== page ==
Kiting for me is a recreational thing, I’m no pro! But it’s a great way to explore the world, and I feel so lucky to have been kiting in these beautiful, unspoiled and remote spots. Now with foiling there are even more options of places to kite and actually, anchoring up in a windy spot ideal for Big Air can make living on the boat a bit too wobbly, so spots with lighter wind are ideal. I love being able to get to spots where no one else is on the water and we tend to avoid busy places near airports where people have flown in for their holiday. You don’t need to worry about us getting lonely though! We’ve had friends from back home fly out to meet us, and along the way we’ve met plenty of people also living the sailing lifestyle. Our daughter gets to socialize with other kids too – there are Facebook groups for families like us to arrange meeting up and sometimes we’ll sail together for a while. But what I honestly can’t understand is why more kiters aren’t living this lifestyle – hardly any of the sailors we’ve met are kiters or wingfoilers. Come and join us!

We’re not on permanent holiday though, it’s not all picture-postcard views and sipping cocktails on deck. There is a lot to do every day and life is a balance of working, playing and home schooling our daughter. I tend to start work first thing in the morning to fit in with European office hours while Verity simultaneously works her job and homeschools Remie. Then in the afternoon there is often maintenance to do like oil changes, filters, scrubbing the barnacles off the bottom of the boat, tracking leaks, sewing sails, repairing electrics or plumbing, as well as the usual household chores like cooking – which usually involves barbequing fish we catch ourselves or lobsters, squid, crabs or octopus that I forage during a night dive. Every few days we head to shore to get in provisions. Shopping days allow my daughter to use her scooter and the handlebars make a great place to carry the laden bags back! About twice a week we’ll move to the next island or anchorage, and some weekends are spent doing bigger passages when the sailing will require our full concentration. Then we also have to fit in time for water sports or taking Remie to the beach. The time flies by and after a game of chess we usually fall asleep on the outside sun bed, to be woken up at the first light of day.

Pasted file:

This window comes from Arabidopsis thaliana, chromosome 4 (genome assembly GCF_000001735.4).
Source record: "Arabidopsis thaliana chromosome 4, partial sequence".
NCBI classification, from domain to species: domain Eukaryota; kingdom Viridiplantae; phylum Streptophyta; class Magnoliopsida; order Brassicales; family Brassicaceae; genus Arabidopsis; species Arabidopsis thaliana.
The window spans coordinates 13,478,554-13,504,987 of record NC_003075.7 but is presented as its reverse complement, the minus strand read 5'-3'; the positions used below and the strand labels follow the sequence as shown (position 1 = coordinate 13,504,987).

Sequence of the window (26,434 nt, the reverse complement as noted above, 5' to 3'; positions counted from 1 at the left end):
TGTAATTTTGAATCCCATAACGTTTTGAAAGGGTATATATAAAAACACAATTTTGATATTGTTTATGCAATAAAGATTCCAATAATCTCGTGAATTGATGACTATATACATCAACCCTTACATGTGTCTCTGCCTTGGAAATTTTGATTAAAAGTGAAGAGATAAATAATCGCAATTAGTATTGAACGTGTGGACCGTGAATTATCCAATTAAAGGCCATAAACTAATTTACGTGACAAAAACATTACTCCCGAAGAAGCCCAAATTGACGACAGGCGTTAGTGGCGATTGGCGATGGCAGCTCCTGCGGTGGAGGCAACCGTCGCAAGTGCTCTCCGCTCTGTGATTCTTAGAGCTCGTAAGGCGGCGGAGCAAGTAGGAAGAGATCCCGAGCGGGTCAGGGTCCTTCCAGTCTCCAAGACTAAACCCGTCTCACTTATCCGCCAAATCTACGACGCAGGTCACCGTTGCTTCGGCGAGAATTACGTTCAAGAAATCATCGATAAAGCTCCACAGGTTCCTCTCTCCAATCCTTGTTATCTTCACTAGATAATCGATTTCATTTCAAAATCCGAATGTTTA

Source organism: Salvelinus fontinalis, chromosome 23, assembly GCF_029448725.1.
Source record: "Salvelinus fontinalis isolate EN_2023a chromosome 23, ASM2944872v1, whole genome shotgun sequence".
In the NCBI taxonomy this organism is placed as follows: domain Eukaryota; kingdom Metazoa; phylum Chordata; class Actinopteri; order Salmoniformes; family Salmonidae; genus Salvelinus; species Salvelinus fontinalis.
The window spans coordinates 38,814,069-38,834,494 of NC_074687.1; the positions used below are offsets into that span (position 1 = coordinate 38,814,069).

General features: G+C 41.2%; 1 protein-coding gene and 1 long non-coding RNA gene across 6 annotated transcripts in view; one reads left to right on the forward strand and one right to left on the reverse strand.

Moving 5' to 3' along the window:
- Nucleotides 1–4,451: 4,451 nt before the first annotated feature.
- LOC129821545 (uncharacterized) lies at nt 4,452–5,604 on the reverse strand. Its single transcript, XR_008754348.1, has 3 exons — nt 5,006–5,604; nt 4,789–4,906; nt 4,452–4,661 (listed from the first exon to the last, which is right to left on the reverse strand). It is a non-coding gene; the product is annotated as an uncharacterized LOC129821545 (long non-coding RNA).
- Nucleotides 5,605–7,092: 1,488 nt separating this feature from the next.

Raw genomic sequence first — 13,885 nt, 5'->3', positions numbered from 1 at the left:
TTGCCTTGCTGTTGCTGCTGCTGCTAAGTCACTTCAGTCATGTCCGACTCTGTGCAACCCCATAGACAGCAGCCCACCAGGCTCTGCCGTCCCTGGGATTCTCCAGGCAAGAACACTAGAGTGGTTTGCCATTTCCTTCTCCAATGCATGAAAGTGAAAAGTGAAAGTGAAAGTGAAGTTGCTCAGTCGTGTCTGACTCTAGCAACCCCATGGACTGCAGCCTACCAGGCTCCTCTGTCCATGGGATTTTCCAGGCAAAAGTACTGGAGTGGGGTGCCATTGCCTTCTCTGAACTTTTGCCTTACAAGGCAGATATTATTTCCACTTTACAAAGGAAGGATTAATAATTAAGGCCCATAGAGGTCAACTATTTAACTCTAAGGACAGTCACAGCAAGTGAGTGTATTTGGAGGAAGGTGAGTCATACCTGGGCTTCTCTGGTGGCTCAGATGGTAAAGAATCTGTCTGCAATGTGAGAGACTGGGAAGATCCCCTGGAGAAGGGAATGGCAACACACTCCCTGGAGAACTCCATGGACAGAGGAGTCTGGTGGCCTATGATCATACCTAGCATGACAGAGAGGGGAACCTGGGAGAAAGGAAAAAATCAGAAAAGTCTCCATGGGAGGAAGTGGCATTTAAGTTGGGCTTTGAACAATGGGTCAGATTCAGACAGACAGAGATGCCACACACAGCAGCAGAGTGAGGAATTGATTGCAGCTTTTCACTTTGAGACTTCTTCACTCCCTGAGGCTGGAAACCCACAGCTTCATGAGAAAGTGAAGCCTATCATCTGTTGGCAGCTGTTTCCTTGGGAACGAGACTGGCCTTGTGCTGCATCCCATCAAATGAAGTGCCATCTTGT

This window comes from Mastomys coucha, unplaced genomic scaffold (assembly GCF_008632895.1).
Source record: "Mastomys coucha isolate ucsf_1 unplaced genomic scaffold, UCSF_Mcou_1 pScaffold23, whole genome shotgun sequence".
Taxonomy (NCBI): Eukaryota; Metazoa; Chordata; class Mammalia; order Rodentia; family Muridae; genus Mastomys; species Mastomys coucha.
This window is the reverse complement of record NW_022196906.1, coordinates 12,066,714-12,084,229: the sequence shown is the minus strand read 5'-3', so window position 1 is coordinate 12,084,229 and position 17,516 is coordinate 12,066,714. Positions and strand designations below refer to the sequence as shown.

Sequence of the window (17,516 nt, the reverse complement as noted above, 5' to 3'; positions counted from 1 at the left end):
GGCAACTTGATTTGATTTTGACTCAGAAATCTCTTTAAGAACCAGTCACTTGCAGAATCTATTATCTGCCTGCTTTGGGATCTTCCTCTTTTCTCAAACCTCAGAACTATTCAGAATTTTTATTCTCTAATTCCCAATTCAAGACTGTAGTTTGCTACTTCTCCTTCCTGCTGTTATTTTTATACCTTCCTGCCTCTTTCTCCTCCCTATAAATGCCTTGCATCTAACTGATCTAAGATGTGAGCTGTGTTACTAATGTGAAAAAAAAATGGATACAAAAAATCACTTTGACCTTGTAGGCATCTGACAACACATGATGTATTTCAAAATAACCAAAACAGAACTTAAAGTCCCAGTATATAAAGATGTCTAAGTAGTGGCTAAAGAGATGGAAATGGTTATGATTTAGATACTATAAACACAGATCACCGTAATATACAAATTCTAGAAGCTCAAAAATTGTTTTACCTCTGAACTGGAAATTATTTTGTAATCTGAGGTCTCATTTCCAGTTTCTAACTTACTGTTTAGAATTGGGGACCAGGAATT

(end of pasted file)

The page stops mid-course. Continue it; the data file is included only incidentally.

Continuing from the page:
So, does this lifestyle take your fancy? I certainly feel very lucky to be living this life, but be aware that there is a lot to learn and it’s a big commitment. It’s almost like I’ve spent my whole life learning the skills needed for this trip – understanding electricals, plumbing, GPS and navigation, wind, weather and currents. One night our radar stopped working in the middle of the ocean, and you need to know how to fix it if you don’t want to bump into anything in the dark! You also need to understand when bad weather is coming in and get to the more sheltered side of an island for example. To avoid the worst of the hurricane season, we’re shortly heading north to Chesapeake Bay in the US. Here the boat will be lifted out of the water for some repairs and a repaint while we head back to Europe for a visit where I will collect Airwave’s new Alma kite to add to my collection of toys. Then we’ll get the boat back on the water and head south again, then west through the Panama Canal. I can’t wait to kite the beautiful and seemingly endless islands of the South Pacific Ocean…